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Six Reasons to Pray for Our Enemies
If we think of life as a game, our enemies are those people who intentionally try to prevent us from winning. Some of their vicious deeds include fighting us, pushing us face down, robbing us, misleading us and misrepresenting us—all done with an obvious animosity. Praying for them is not our instinctive response, especially when we feel their stranglehold.
In the Enemy's Stranglehold
What a surprise then to hear Jesus, in His illustrious Sermon on the Mount, tell the crowd to “pray for those who spitefully use you” (Luke 6: 28)*. Various versions describe these people as those who hurt, mistreat, abuse, insult, revile, accuse falsely and calumniate—meaning, injure our reputation.
Before we rush off assuming that we would rather not deal with the troublemakers, be assured that there is a place for enemies in everyone’s life. See why praying for them can enhance our character growth even in their presence.
(1) It's the Benevolent Thing to Do
We can respond to the misdeeds of our enemies with our own evil deeds; we would only enlarge the hostility field around us. On the other hand, we can continue to strive for excellence in character despite their attacks on us. Praying for them seems like the most benevolent act on our part which would benefit us and them.
- And if you do good to those who do good to you, what credit is that to you? For even sinners do the same (Luke 6:33).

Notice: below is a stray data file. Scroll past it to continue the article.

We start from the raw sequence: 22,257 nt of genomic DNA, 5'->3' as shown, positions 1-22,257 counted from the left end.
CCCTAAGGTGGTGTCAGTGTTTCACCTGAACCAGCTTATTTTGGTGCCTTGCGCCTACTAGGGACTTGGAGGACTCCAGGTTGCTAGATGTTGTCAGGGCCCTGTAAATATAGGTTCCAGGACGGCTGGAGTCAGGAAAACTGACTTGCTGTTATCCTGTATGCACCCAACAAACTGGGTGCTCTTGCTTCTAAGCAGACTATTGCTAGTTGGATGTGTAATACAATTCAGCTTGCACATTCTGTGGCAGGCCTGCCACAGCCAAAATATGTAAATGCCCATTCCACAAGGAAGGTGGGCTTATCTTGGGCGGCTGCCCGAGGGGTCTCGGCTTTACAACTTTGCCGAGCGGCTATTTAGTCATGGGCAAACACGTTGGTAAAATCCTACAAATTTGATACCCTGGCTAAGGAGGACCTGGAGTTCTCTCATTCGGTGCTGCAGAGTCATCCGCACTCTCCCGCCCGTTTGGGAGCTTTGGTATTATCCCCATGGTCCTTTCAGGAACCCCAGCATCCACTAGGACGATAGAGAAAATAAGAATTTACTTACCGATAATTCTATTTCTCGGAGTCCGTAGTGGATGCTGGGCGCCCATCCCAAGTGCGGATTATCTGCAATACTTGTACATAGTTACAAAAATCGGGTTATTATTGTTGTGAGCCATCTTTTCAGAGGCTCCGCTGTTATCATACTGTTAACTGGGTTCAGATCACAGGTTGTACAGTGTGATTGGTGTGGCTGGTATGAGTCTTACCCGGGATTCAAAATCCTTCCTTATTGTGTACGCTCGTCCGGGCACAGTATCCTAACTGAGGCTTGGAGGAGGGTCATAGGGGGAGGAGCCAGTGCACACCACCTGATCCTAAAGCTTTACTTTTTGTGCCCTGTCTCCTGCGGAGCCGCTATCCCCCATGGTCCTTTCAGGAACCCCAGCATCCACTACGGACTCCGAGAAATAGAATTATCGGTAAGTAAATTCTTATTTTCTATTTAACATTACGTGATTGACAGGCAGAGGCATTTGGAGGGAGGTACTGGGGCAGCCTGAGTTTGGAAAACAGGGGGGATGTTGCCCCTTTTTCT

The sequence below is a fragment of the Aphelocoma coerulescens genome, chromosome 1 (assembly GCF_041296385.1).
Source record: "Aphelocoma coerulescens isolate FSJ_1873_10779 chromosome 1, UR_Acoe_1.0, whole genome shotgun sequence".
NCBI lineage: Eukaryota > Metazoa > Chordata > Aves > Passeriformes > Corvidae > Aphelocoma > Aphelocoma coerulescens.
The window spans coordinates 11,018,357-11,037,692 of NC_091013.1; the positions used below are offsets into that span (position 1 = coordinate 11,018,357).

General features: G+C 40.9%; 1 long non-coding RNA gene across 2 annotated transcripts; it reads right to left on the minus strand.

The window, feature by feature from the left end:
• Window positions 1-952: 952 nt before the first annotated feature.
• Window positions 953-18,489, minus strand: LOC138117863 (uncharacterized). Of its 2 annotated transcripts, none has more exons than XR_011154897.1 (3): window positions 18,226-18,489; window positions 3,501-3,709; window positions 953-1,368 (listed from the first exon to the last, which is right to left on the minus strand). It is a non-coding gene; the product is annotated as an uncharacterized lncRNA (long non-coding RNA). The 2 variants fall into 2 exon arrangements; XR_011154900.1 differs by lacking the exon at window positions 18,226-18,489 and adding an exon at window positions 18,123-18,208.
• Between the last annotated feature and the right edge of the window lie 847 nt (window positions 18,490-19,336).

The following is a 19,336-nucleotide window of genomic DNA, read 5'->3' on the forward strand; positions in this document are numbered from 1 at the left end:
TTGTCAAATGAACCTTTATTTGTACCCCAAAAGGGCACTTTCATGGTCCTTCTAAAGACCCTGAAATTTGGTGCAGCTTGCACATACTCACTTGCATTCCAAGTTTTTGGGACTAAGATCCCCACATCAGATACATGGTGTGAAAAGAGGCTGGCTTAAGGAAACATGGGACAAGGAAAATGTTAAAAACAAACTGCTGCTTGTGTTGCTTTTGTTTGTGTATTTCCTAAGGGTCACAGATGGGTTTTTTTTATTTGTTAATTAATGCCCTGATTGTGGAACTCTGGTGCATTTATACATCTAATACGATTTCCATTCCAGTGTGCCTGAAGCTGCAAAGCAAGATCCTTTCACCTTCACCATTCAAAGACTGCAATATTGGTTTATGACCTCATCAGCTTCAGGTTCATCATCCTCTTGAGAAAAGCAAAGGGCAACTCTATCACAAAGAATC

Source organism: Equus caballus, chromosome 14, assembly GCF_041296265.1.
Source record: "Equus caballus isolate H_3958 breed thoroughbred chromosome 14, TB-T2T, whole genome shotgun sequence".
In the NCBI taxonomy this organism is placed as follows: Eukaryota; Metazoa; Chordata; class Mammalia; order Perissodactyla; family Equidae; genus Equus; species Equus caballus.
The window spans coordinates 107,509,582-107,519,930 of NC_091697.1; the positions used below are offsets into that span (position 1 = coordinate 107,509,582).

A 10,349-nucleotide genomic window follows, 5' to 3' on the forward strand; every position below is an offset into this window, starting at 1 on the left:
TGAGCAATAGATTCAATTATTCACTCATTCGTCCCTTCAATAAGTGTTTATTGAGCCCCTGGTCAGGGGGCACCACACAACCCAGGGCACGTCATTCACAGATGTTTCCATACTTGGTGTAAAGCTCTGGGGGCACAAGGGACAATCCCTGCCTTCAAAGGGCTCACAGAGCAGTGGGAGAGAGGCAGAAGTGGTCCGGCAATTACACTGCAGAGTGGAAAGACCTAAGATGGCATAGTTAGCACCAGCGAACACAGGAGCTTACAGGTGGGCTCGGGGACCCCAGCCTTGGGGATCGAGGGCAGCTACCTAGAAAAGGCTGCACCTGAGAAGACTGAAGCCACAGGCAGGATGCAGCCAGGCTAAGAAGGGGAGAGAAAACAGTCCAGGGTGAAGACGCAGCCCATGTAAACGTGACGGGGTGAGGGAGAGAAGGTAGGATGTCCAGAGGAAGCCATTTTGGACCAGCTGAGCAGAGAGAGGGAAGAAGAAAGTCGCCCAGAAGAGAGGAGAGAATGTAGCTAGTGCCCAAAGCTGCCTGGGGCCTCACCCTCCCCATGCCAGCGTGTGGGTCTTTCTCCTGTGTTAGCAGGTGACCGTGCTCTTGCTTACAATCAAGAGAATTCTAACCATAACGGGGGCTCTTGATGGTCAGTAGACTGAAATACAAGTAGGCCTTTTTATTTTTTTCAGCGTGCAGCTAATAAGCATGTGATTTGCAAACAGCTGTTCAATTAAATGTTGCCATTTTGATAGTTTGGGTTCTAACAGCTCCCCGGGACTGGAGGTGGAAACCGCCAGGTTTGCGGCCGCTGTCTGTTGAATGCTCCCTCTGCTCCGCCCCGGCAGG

Instead of nurturing bitterness in our minds toward them, we can speak blessings on them in our prayers. We can pray that God’s goodness in their lives become their focus, and their reason to share goodness instead of hate. Our benevolence enables our strength to survive and disables their ability to distract us.
(2) It Improves Our Attitude
When tackling any kind of problem involving another person, it is wise to pray for ourselves first. In this situation, we can pray for a divine perspective to replace the human judgments we have already made about our enemies.
- Put on tender mercies, kindness, humility, meekness, longsuffering (Colossians 3:12).
One of my former friends turned into an enemy without my awareness. For about ten days, there was no response to my text messages or phone calls. There was a misunderstanding, and a rumor that she called me an enemy.
After a few weeks, she sent me a text message which I read with an enemy’s attitude, but I prayed that God would influence my response. The next day, with a new attitude, I read the same message and understood it quite differently; it appeared that she also had a change of attitude. We soon benefited from a cordial conversation.
Had we not experienced changes in our attitudes, we would continue to burden ourselves with negative thoughts about each other. Instead, we are hostility-free.
(3) It Cancels Resentment
Resentment towards an enemy is understandable; but considering how it can enslave our spirit and sabotage our health--spiritual, mental and emotional health, it pays to pray that damaging feeling away. Prayer can make the following counsel become practical in our dealings with our enemies: